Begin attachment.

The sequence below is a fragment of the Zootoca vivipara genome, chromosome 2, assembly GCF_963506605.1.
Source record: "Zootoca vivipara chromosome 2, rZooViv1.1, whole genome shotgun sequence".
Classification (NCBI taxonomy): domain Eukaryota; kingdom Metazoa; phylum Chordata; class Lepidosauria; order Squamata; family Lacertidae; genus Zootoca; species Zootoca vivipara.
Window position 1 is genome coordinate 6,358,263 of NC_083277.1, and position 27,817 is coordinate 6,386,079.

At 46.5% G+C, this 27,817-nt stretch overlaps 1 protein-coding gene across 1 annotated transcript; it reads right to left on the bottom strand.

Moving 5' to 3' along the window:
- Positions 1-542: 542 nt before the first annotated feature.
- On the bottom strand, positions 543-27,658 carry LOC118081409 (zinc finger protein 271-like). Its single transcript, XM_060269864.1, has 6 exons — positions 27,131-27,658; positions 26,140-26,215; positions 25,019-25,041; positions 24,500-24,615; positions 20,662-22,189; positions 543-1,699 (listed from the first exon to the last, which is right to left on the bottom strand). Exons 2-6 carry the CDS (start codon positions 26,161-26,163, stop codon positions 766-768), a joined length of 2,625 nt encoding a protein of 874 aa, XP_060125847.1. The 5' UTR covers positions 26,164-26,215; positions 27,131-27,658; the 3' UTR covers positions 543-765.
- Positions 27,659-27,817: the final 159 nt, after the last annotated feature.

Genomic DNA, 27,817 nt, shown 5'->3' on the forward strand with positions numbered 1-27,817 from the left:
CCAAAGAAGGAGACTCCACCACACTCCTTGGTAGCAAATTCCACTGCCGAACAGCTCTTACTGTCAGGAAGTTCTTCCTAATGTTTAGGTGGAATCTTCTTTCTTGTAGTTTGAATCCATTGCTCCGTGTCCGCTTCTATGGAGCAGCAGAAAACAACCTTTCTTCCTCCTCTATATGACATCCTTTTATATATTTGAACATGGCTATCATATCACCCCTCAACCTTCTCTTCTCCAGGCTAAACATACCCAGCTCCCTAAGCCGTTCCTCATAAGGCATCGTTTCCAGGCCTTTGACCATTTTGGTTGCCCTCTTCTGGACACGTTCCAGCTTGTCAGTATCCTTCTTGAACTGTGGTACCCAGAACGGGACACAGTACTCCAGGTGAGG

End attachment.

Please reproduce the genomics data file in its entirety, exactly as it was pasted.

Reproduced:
The sequence below is a fragment of the Zootoca vivipara genome, chromosome 2, assembly GCF_963506605.1.
Source record: "Zootoca vivipara chromosome 2, rZooViv1.1, whole genome shotgun sequence".
Classification (NCBI taxonomy): domain Eukaryota; kingdom Metazoa; phylum Chordata; class Lepidosauria; order Squamata; family Lacertidae; genus Zootoca; species Zootoca vivipara.
Window position 1 is genome coordinate 6,358,263 of NC_083277.1, and position 27,817 is coordinate 6,386,079.

At 46.5% G+C, this 27,817-nt stretch overlaps 1 protein-coding gene across 1 annotated transcript; it reads right to left on the bottom strand.

Moving 5' to 3' along the window:
- Positions 1-542: 542 nt before the first annotated feature.
- On the bottom strand, positions 543-27,658 carry LOC118081409 (zinc finger protein 271-like). Its single transcript, XM_060269864.1, has 6 exons — positions 27,131-27,658; positions 26,140-26,215; positions 25,019-25,041; positions 24,500-24,615; positions 20,662-22,189; positions 543-1,699 (listed from the first exon to the last, which is right to left on the bottom strand). Exons 2-6 carry the CDS (start codon positions 26,161-26,163, stop codon positions 766-768), a joined length of 2,625 nt encoding a protein of 874 aa, XP_060125847.1. The 5' UTR covers positions 26,164-26,215; positions 27,131-27,658; the 3' UTR covers positions 543-765.
- Positions 27,659-27,817: the final 159 nt, after the last annotated feature.

Genomic DNA, 27,817 nt, shown 5'->3' on the forward strand with positions numbered 1-27,817 from the left:
CCAAAGAAGGAGACTCCACCACACTCCTTGGTAGCAAATTCCACTGCCGAACAGCTCTTACTGTCAGGAAGTTCTTCCTAATGTTTAGGTGGAATCTTCTTTCTTGTAGTTTGAATCCATTGCTCCGTGTCCGCTTCTATGGAGCAGCAGAAAACAACCTTTCTTCCTCCTCTATATGACATCCTTTTATATATTTGAACATGGCTATCATATCACCCCTCAACCTTCTCTTCTCCAGGCTAAACATACCCAGCTCCCTAAGCCGTTCCTCATAAGGCATCGTTTCCAGGCCTTTGACCATTTTGGTTGCCCTCTTCTGGACACGTTCCAGCTTGTCAGTATCCTTCTTGAACTGTGGTACCCAGAACGGGACACAGTACTCCAGGTGAGG